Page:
(Reuters) - Amy Klobuchar, a U.S. senator from Minnesota whose wit and straightforward Midwestern style won key endorsements and bolstered her long-shot campaign, is ending her bid for the Democratic presidential nomination and endorsing fellow moderate Joe Biden, her campaign said on Monday.
The moderate Klobuchar had built late momentum but lagged behind the leading candidates. Her withdrawal the day before Super Tuesday leaves five Democrats in the race for the party’s nod to run against Republican Donald Trump in November.
“The Klobuchar campaign confirms the Senator is flying to Dallas to join Vice President Biden at his rally tonight where she will suspend her campaign and endorse the Vice President,” and aide said in a text message sent to Reuters.
Biden and former New York City Mayor Mike Bloomberg are jostling to become the leading moderate in the race and the main threat to democratic socialist U.S. Senator Bernie Sanders, the front-runner heading into the Super Tuesday contest.
Klobuchar, 59, announced her candidacy outdoors in a Minnesota snowstorm last winter, in a display of the grit that propelled her campaign for months and made a contender out of a relative unknown.
The three-term senator and former prosecutor positioned herself as a pragmatist who could work with conservatives and Republicans while moving forward on Democratic priorities. She distinguished herself with strong debate performances and built a campaign that was taken seriously enough to win endorsements from the New York Times, the San Francisco Chronicle and other major news outlets.
“She ran a slow and steady stealth campaign,” said Brian Brokaw, a California political strategist. “She was a long shot since she announced her candidacy in the middle of a blizzard but she wasn’t deterred by all the sceptics who didn’t think she had a shot of making it to the first caucus.”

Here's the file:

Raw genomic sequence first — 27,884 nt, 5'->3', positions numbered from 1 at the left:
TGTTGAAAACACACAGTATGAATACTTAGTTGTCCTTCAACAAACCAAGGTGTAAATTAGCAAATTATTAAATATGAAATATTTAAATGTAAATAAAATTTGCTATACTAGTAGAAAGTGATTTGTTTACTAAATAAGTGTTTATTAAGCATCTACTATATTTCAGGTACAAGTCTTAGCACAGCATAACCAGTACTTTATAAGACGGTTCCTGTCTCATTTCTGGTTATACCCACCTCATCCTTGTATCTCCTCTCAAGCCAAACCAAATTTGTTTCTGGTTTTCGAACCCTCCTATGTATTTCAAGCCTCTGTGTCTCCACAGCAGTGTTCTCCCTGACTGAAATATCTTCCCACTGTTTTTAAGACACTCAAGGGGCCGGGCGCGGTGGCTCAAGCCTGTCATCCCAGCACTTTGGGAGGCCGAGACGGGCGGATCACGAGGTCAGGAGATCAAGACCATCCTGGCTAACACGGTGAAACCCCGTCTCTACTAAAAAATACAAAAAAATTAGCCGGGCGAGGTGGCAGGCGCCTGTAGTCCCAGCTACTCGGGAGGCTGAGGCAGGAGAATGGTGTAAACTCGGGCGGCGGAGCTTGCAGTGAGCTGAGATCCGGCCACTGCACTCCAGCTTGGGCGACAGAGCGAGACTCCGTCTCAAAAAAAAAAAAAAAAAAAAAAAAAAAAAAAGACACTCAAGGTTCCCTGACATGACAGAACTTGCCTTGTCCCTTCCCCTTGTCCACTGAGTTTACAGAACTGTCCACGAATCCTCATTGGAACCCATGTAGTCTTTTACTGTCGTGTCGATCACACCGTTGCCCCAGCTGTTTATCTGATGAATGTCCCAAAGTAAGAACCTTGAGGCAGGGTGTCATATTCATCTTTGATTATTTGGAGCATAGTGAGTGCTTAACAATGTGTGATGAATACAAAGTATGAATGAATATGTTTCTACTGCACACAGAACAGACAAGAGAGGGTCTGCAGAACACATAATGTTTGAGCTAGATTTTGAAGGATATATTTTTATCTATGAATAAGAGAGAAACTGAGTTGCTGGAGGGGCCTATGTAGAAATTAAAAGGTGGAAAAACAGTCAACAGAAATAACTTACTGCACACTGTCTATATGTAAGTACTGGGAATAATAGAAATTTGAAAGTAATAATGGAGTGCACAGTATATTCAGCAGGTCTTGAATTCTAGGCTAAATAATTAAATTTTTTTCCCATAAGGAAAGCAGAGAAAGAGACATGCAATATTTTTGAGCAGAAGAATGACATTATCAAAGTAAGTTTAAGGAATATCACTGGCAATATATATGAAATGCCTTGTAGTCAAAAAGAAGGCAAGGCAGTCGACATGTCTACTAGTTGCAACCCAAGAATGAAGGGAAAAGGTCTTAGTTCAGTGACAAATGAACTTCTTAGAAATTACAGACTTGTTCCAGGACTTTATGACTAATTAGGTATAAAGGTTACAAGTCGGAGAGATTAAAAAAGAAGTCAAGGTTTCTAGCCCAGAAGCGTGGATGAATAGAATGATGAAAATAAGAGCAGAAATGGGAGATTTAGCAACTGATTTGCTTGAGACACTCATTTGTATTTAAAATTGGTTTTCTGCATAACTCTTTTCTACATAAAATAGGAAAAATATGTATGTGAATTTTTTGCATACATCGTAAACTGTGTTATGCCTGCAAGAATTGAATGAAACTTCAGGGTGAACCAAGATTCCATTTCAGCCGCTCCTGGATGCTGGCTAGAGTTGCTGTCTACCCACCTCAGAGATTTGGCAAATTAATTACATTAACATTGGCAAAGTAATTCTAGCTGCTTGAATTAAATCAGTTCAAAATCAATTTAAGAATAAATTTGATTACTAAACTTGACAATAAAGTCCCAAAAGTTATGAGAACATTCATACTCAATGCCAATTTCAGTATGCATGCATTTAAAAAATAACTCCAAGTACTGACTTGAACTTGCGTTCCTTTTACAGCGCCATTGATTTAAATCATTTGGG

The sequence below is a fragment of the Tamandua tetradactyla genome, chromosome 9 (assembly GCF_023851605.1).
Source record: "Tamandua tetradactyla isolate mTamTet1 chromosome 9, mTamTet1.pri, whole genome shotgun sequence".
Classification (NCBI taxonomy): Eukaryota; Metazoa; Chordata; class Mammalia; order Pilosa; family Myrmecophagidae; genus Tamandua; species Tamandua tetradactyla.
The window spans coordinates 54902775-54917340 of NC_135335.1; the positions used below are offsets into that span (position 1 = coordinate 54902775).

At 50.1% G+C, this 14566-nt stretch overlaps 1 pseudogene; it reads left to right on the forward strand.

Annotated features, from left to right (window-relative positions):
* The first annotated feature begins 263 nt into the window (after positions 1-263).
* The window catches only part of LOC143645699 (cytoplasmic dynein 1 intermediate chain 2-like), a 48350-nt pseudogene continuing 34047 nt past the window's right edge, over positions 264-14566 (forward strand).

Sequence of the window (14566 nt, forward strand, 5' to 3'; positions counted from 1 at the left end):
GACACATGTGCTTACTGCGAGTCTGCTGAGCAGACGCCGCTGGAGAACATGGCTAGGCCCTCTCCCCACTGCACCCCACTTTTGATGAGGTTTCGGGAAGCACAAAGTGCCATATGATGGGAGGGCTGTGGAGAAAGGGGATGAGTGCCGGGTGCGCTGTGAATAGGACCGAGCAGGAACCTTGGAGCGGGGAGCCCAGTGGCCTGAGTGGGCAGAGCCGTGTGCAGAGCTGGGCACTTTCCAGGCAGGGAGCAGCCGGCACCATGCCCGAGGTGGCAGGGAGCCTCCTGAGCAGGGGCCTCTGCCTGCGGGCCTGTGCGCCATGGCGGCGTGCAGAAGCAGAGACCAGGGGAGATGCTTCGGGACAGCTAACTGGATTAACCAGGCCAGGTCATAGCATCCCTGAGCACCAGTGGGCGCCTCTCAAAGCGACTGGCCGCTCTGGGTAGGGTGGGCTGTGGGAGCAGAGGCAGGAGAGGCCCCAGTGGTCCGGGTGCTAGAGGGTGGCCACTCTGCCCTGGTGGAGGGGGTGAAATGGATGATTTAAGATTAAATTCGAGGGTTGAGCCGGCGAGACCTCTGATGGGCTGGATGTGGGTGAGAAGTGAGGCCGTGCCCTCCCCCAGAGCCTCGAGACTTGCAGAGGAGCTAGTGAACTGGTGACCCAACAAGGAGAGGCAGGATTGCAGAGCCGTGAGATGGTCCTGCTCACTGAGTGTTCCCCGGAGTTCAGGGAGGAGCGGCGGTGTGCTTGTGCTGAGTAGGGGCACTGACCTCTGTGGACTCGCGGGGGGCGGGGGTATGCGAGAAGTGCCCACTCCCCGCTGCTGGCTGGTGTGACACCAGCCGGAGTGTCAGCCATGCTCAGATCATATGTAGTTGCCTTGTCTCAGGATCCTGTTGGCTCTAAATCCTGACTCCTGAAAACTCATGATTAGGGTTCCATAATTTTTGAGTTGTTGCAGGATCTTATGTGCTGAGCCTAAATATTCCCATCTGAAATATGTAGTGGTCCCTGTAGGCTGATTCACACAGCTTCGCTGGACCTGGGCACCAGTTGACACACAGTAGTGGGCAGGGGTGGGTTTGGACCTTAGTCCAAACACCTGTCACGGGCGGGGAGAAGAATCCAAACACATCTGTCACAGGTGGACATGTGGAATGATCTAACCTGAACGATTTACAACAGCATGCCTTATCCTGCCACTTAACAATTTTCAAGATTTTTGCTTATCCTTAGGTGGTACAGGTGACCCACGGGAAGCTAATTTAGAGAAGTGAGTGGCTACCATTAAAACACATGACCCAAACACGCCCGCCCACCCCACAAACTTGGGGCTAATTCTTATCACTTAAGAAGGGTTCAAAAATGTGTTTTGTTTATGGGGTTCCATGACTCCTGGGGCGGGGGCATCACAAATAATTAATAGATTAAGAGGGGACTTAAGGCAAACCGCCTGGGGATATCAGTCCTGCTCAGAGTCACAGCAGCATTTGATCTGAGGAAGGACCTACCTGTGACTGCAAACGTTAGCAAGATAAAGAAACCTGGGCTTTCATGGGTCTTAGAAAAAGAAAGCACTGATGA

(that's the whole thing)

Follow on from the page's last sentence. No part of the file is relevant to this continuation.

Klobuchar staked out a more moderate position than rival Senate colleagues Sanders and Elizabeth Warren on healthcare, spoke passionately in favour of what she called common-sense gun safety rules and vowed to roll back some of the Trump-era tax cuts for wealthy Americans and corporations.
On the campaign trail she told family stories about her father’s struggle with alcoholism and her grandfather saving money in a coffee can.
Klobuchar came through the early contests of Iowa and New Hampshire with enough votes to keep her campaign going, hoping to inherit the moderate mantle if Biden stumbled in his quest to win the party’s nomination as a centrist who could attract some of the white blue-collar Midwestern voters who backed Trump in 2016.
But Biden’s blowout victory in South Carolina on Saturday breathed new life into his campaign, dimming Klobuchar’s prospects.
Klobuchar earned support from Republicans dissatisfied with Trump and white working-class voters whom the Democrats will need to beat him, said Mike Madrid, a California Republican political consultant and co-founder of the anti-Trump group The Lincoln Project.
But she failed to win over many African-American and Latino voters, key Democratic constituencies that represented large chunks of the primary electorate in South Carolina, Texas and California.
Klobuchar ends her campaign in a far more visible and powerful position than she began it, said Raphael Sonenshein, director of the Pat Brown Institute for Public Affairs at California State University, Los Angeles.
“She comes out much stronger than she went in,” Sonenshein said. “She becomes a more significant senator, and she becomes someone whose opinion will be asked.”
Reporting by Sharon Bernstein in Sacramento, California. Additional reporting by Ginger Gibson in Washington; Editing by Chris Reese and Alistair Bell